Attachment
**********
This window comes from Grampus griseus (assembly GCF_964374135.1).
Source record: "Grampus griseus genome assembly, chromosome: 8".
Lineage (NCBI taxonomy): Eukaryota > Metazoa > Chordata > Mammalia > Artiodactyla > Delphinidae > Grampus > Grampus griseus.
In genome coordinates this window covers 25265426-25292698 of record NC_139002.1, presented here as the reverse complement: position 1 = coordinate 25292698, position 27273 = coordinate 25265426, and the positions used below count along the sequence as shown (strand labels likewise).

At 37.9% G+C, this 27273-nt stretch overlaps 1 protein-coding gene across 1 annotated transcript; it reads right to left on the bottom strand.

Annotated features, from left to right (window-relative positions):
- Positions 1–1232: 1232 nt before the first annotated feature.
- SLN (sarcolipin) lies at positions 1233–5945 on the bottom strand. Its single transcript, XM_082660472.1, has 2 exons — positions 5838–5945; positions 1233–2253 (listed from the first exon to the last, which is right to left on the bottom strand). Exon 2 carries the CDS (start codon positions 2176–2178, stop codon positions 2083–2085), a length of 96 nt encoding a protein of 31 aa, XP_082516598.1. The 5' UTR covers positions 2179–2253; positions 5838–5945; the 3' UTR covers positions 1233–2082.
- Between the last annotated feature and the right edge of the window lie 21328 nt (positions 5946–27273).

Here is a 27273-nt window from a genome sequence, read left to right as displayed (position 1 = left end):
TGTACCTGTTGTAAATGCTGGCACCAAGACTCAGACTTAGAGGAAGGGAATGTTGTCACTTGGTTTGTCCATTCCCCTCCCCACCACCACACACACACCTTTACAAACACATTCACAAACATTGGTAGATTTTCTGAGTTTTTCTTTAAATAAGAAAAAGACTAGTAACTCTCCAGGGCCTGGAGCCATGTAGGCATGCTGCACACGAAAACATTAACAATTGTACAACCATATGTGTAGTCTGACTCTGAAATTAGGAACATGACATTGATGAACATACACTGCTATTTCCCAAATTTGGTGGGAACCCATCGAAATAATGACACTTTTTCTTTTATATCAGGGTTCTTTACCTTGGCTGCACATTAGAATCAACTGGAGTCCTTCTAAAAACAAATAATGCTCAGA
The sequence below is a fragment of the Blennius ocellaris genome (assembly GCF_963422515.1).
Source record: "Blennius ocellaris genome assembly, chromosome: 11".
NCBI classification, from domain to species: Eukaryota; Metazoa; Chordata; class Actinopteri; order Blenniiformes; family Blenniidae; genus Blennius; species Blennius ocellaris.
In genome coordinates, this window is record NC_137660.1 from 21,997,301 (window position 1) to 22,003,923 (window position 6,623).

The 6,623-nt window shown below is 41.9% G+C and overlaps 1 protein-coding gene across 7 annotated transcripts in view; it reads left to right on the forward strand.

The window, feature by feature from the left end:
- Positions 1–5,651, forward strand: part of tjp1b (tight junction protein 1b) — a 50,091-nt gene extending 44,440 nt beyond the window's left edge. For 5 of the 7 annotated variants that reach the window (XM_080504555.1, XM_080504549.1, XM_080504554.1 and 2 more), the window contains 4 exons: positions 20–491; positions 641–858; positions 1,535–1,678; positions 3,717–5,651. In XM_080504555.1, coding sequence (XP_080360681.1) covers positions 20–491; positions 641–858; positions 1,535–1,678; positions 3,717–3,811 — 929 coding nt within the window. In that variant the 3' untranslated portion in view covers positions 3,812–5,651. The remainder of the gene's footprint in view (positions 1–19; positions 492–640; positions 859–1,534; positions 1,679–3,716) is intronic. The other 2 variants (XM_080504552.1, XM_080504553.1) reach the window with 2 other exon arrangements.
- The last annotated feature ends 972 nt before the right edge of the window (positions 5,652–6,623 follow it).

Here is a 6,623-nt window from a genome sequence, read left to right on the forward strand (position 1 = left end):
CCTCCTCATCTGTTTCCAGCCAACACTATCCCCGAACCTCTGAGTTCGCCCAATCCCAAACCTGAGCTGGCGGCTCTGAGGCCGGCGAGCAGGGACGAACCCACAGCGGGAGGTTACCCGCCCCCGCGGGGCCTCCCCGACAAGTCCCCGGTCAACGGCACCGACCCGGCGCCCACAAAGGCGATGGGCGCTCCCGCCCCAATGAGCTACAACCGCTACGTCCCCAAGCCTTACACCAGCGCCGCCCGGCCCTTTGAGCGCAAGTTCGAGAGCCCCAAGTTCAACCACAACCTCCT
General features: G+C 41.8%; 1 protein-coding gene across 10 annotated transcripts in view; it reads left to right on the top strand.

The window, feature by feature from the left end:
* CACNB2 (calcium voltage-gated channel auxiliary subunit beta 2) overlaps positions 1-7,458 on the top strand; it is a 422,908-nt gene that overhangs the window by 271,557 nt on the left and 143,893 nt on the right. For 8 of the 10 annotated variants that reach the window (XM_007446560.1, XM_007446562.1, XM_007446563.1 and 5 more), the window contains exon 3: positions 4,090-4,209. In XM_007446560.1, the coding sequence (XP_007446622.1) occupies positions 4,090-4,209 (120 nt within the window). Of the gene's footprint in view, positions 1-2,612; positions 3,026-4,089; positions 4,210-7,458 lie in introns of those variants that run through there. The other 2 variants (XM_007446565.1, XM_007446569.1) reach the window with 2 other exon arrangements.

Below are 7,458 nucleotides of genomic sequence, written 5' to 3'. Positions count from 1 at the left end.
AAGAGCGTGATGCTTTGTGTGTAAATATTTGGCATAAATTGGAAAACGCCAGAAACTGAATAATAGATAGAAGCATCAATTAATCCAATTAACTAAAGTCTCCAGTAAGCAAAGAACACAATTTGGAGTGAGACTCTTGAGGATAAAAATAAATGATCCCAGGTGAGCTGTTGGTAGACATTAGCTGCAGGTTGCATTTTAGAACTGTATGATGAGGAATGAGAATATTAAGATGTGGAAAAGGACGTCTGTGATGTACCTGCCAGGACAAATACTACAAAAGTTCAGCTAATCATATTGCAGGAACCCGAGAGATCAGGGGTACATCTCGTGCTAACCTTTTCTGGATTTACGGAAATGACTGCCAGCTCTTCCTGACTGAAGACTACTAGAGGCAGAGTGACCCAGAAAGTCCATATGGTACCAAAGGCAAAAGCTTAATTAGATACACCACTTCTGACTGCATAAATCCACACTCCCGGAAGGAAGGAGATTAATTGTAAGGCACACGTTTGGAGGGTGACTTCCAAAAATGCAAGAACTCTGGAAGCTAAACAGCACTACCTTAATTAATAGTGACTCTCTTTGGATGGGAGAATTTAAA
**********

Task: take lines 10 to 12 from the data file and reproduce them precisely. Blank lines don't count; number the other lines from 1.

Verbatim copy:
Here is a 27273-nt window from a genome sequence, read left to right as displayed (position 1 = left end):
TGTACCTGTTGTAAATGCTGGCACCAAGACTCAGACTTAGAGGAAGGGAATGTTGTCACTTGGTTTGTCCATTCCCCTCCCCACCACCACACACACACCTTTACAAACACATTCACAAACATTGGTAGATTTTCTGAGTTTTTCTTTAAATAAGAAAAAGACTAGTAACTCTCCAGGGCCTGGAGCCATGTAGGCATGCTGCACACGAAAACATTAACAATTGTACAACCATATGTGTAGTCTGACTCTGAAATTAGGAACATGACATTGATGAACATACACTGCTATTTCCCAAATTTGGTGGGAACCCATCGAAATAATGACACTTTTTCTTTTATATCAGGGTTCTTTACCTTGGCTGCACATTAGAATCAACTGGAGTCCTTCTAAAAACAAATAATGCTCAGA
The sequence below is a fragment of the Blennius ocellaris genome (assembly GCF_963422515.1).